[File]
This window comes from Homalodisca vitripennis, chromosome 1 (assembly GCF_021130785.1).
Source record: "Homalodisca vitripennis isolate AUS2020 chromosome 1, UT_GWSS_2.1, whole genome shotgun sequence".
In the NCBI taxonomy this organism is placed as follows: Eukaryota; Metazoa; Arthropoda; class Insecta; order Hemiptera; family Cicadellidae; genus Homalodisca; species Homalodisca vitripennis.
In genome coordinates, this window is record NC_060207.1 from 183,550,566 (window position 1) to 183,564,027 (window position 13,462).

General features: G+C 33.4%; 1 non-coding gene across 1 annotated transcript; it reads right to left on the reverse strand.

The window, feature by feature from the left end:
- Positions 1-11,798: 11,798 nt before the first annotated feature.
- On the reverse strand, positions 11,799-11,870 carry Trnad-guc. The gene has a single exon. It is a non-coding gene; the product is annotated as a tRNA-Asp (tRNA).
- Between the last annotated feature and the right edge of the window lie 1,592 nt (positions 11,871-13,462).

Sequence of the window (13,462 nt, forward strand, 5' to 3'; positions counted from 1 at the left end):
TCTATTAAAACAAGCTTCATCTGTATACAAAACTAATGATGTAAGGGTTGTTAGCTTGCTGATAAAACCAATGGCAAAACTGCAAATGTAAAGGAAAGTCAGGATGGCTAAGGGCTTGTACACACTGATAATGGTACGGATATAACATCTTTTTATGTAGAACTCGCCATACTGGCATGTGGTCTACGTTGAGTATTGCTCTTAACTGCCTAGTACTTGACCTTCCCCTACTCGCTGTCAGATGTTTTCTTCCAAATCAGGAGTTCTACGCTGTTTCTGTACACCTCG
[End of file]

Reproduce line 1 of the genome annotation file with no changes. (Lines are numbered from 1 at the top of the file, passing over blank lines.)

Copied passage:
This window comes from Homalodisca vitripennis, chromosome 1 (assembly GCF_021130785.1).